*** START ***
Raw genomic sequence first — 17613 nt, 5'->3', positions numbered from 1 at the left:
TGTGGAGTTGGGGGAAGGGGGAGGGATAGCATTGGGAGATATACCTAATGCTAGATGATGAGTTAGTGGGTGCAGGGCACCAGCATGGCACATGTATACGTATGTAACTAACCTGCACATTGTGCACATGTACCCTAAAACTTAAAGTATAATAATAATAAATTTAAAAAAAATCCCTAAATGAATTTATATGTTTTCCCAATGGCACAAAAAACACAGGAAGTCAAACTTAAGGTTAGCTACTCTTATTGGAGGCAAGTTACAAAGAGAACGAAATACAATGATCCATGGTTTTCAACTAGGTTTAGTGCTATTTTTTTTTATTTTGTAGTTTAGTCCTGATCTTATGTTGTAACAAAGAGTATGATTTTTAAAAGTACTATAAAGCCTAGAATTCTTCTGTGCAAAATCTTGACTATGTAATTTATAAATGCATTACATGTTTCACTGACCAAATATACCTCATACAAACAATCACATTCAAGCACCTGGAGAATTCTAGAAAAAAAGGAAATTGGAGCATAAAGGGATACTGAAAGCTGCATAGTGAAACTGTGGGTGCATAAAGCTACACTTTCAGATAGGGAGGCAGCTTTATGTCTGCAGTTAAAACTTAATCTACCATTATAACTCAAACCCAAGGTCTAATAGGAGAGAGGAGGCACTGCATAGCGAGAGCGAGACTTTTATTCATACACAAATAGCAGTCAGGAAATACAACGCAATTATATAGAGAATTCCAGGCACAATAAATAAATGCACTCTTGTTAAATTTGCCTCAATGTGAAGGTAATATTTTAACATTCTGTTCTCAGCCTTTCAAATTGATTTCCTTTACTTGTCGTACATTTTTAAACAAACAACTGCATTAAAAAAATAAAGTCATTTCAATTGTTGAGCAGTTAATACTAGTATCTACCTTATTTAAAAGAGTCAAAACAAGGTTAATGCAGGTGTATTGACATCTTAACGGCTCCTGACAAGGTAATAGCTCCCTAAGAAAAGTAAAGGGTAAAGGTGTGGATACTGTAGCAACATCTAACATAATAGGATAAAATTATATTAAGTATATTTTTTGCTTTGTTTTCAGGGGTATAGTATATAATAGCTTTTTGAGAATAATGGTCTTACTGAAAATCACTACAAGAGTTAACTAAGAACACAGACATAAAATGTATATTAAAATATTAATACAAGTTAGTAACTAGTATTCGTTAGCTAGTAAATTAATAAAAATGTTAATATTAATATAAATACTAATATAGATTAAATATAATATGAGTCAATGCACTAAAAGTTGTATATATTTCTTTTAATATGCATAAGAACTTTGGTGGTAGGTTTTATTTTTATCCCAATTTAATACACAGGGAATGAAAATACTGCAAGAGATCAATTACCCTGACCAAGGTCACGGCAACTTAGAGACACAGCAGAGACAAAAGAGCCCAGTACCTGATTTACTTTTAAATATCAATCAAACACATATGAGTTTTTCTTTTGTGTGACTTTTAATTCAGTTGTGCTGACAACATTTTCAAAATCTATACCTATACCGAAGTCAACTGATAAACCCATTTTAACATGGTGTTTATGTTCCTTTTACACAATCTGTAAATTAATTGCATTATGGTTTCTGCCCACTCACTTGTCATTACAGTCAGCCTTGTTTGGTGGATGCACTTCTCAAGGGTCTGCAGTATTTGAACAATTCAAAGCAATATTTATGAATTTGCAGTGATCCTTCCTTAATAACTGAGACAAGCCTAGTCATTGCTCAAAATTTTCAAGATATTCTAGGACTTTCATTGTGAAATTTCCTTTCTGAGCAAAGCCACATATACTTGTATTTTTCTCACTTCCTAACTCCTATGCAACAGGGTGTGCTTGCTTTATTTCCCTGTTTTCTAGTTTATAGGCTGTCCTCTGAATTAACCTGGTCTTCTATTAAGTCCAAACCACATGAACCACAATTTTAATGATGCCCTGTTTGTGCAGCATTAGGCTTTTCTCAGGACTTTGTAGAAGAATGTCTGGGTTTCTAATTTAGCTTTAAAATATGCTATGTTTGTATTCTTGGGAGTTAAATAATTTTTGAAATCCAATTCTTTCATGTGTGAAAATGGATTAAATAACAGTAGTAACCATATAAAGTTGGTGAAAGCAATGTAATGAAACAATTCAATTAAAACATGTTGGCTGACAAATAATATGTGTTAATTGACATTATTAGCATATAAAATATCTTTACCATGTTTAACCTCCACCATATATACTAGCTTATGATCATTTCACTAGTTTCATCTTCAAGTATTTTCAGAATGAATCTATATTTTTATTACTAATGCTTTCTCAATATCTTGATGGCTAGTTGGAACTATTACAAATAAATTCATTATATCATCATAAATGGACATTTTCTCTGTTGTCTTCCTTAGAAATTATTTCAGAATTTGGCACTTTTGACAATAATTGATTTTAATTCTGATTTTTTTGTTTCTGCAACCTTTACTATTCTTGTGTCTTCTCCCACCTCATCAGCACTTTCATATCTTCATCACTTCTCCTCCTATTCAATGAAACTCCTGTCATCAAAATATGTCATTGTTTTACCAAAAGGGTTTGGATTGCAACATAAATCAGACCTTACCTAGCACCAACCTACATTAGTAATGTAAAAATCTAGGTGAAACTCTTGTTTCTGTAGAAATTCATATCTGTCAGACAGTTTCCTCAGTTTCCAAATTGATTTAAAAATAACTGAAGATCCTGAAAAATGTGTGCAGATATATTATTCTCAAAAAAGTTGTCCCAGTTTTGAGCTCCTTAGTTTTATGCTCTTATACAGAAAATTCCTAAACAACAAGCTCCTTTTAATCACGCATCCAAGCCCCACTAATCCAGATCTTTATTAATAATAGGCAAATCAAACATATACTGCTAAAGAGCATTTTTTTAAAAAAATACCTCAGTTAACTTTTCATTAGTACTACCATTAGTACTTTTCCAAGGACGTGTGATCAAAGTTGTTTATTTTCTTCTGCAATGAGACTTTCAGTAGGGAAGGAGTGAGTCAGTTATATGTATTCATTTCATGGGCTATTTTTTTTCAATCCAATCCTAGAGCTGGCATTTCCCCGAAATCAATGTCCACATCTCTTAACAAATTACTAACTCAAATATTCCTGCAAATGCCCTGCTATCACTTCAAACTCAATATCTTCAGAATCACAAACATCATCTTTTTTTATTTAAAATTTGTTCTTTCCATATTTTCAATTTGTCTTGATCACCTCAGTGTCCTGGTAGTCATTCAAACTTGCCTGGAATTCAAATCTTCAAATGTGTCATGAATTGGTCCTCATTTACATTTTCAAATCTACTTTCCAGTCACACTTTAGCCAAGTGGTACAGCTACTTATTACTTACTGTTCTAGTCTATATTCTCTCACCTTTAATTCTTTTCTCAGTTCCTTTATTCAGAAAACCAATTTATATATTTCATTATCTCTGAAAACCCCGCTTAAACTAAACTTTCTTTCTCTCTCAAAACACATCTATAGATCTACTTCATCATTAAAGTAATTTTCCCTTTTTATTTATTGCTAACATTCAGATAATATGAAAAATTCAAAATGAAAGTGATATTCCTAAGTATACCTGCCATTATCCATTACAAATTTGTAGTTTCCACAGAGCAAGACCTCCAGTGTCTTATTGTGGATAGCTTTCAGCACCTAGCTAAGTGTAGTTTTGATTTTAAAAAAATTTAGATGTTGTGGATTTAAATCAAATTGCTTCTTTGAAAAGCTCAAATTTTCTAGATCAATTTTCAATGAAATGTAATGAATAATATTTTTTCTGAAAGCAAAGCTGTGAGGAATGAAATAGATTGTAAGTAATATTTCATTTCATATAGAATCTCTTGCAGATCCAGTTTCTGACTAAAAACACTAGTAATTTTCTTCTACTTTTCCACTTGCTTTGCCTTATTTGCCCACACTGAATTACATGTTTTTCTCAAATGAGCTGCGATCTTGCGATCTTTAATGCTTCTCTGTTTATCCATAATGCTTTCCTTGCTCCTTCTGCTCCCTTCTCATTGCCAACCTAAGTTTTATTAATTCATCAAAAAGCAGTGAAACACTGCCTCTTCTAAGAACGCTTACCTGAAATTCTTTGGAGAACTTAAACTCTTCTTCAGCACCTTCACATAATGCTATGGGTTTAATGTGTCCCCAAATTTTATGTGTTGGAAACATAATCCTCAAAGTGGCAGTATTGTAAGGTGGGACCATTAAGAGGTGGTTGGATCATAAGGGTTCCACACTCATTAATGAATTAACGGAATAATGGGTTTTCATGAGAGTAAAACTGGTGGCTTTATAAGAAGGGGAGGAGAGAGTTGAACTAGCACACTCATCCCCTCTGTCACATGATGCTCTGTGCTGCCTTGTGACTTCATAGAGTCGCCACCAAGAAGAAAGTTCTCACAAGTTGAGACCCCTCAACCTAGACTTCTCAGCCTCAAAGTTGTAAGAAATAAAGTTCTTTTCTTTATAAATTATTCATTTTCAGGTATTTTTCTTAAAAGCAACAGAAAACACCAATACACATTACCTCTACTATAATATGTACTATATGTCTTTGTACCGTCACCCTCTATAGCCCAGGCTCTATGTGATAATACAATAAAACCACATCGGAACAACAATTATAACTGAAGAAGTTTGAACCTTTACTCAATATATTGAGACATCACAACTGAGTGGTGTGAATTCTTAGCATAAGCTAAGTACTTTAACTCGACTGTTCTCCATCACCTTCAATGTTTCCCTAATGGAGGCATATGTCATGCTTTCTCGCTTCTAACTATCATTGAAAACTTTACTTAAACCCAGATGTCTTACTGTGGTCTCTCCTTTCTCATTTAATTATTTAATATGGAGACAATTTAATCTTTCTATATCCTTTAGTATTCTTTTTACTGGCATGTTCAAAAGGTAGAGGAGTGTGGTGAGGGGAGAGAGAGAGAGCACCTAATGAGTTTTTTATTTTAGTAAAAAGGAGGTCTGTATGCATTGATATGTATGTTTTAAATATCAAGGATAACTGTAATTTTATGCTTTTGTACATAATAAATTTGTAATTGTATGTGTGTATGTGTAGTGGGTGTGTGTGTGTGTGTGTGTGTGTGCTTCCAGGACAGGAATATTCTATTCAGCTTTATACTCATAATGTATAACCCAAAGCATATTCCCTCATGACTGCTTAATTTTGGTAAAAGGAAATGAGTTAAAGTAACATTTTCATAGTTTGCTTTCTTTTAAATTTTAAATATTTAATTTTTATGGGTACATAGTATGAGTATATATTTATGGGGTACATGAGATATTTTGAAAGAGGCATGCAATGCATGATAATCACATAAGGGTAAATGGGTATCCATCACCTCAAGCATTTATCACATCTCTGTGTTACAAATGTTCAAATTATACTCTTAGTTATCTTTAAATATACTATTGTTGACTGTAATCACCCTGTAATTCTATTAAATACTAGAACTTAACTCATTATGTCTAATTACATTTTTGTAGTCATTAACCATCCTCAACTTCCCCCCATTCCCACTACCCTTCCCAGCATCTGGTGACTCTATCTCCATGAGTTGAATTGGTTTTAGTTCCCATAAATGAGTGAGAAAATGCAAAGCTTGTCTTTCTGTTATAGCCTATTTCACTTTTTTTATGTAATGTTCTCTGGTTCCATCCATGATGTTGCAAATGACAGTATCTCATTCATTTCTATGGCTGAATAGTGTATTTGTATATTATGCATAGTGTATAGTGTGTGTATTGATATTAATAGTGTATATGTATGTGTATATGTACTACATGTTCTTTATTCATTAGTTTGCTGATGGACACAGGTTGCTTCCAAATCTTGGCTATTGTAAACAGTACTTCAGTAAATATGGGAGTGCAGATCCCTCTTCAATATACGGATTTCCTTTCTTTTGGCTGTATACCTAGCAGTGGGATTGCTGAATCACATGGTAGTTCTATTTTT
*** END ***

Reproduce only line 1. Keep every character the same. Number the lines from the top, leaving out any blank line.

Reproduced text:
Raw genomic sequence first — 17613 nt, 5'->3', positions numbered from 1 at the left: